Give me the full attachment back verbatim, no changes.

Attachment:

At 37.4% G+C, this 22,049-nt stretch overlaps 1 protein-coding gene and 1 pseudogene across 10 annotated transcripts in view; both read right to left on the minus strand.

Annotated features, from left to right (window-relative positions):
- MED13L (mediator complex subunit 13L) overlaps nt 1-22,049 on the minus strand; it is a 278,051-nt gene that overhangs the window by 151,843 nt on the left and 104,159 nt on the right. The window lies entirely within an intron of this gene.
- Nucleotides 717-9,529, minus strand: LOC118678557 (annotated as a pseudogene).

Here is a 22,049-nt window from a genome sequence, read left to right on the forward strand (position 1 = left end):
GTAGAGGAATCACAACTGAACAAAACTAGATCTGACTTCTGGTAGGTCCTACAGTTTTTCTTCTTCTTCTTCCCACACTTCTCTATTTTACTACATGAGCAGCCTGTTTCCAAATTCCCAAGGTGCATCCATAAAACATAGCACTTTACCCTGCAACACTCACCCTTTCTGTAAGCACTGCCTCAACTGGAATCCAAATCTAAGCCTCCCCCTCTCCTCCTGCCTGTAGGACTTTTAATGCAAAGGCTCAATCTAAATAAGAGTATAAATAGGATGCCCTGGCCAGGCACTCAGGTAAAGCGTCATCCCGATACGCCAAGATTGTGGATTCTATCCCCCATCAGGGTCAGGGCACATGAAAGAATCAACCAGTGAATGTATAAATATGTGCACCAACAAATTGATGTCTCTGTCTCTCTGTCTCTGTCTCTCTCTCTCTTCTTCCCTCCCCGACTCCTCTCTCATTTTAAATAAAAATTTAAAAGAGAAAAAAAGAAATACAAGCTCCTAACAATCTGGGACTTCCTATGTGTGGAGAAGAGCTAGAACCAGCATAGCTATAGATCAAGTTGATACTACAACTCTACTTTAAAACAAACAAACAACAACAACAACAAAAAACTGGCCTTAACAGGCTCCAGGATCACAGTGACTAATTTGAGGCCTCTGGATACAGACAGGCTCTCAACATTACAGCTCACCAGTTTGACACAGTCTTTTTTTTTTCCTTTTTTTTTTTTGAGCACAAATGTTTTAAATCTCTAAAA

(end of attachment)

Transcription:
At 37.4% G+C, this 22,049-nt stretch overlaps 1 protein-coding gene and 1 pseudogene across 10 annotated transcripts in view; both read right to left on the minus strand.

Annotated features, from left to right (window-relative positions):
- MED13L (mediator complex subunit 13L) overlaps nt 1-22,049 on the minus strand; it is a 278,051-nt gene that overhangs the window by 151,843 nt on the left and 104,159 nt on the right. The window lies entirely within an intron of this gene.
- Nucleotides 717-9,529, minus strand: LOC118678557 (annotated as a pseudogene).

Here is a 22,049-nt window from a genome sequence, read left to right on the forward strand (position 1 = left end):
GTAGAGGAATCACAACTGAACAAAACTAGATCTGACTTCTGGTAGGTCCTACAGTTTTTCTTCTTCTTCTTCCCACACTTCTCTATTTTACTACATGAGCAGCCTGTTTCCAAATTCCCAAGGTGCATCCATAAAACATAGCACTTTACCCTGCAACACTCACCCTTTCTGTAAGCACTGCCTCAACTGGAATCCAAATCTAAGCCTCCCCCTCTCCTCCTGCCTGTAGGACTTTTAATGCAAAGGCTCAATCTAAATAAGAGTATAAATAGGATGCCCTGGCCAGGCACTCAGGTAAAGCGTCATCCCGATACGCCAAGATTGTGGATTCTATCCCCCATCAGGGTCAGGGCACATGAAAGAATCAACCAGTGAATGTATAAATATGTGCACCAACAAATTGATGTCTCTGTCTCTCTGTCTCTGTCTCTCTCTCTCTTCTTCCCTCCCCGACTCCTCTCTCATTTTAAATAAAAATTTAAAAGAGAAAAAAAGAAATACAAGCTCCTAACAATCTGGGACTTCCTATGTGTGGAGAAGAGCTAGAACCAGCATAGCTATAGATCAAGTTGATACTACAACTCTACTTTAAAACAAACAAACAACAACAACAACAAAAAACTGGCCTTAACAGGCTCCAGGATCACAGTGACTAATTTGAGGCCTCTGGATACAGACAGGCTCTCAACATTACAGCTCACCAGTTTGACACAGTCTTTTTTTTTTCCTTTTTTTTTTTTGAGCACAAATGTTTTAAATCTCTAAAA